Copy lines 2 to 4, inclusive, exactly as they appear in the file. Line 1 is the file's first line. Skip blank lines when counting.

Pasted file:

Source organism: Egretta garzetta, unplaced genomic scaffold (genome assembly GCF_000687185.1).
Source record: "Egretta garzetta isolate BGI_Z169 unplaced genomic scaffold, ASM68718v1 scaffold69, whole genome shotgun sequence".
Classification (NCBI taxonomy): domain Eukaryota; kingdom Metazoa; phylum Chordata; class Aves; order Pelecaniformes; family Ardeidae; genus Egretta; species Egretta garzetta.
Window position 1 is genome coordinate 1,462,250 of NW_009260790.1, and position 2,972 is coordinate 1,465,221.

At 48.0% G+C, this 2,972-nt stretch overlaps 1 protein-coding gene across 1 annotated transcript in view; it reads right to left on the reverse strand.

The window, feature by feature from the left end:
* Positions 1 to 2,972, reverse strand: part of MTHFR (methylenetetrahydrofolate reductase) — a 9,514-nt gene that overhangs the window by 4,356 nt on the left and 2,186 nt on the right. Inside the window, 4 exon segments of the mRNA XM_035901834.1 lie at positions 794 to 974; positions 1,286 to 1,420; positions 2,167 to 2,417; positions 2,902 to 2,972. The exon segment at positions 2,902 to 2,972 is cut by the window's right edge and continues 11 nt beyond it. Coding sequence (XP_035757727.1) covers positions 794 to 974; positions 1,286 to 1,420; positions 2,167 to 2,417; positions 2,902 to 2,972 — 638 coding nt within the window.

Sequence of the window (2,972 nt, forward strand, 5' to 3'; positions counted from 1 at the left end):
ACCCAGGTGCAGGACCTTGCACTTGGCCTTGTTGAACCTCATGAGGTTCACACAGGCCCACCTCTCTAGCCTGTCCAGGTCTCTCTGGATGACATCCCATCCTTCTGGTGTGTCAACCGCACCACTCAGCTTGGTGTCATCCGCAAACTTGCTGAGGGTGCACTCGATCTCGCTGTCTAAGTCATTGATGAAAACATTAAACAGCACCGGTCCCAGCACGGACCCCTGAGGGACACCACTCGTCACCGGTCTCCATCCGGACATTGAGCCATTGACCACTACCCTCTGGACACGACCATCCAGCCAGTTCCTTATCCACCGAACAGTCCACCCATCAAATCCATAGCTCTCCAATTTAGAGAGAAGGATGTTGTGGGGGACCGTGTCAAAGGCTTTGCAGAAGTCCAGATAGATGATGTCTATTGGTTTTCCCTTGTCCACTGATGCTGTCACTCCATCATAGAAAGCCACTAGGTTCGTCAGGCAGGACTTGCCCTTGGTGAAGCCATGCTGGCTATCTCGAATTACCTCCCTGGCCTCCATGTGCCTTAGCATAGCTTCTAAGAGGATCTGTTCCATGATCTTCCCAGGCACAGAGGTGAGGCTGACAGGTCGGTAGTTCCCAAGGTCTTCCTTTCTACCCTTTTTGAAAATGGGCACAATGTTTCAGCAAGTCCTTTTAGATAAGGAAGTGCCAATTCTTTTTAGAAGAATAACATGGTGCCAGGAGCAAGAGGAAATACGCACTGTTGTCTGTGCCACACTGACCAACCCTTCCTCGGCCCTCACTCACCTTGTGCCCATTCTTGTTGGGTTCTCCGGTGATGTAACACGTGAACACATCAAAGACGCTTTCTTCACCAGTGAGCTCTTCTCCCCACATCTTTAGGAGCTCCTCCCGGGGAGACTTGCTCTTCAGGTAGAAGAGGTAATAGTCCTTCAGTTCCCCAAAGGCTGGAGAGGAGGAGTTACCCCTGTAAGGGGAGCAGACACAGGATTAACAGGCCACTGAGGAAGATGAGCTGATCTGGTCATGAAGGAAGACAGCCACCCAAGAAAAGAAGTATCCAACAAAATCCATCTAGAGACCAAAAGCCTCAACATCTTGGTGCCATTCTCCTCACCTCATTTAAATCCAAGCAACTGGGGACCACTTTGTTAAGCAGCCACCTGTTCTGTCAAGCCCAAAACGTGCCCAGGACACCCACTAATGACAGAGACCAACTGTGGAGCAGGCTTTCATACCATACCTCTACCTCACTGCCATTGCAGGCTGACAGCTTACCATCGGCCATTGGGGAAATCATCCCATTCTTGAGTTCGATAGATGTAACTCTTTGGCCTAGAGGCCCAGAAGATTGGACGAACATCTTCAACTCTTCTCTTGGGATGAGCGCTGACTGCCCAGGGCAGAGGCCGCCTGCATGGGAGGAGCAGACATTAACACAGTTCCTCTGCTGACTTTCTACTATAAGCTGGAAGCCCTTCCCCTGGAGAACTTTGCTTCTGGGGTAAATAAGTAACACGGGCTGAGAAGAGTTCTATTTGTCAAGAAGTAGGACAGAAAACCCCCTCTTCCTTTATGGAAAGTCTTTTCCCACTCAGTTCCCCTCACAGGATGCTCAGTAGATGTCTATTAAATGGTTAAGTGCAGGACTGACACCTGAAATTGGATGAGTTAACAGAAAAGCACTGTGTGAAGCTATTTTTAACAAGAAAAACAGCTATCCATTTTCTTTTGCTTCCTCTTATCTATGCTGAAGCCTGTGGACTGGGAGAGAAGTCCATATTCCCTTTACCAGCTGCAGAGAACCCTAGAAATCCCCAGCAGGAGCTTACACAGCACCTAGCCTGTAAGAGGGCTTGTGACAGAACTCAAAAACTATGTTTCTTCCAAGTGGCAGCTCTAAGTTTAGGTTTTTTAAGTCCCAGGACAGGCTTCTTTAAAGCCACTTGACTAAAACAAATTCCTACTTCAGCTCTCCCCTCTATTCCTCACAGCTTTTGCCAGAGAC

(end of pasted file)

Source record: "Egretta garzetta isolate BGI_Z169 unplaced genomic scaffold, ASM68718v1 scaffold69, whole genome shotgun sequence".
Classification (NCBI taxonomy): domain Eukaryota; kingdom Metazoa; phylum Chordata; class Aves; order Pelecaniformes; family Ardeidae; genus Egretta; species Egretta garzetta.
Window position 1 is genome coordinate 1,462,250 of NW_009260790.1, and position 2,972 is coordinate 1,465,221.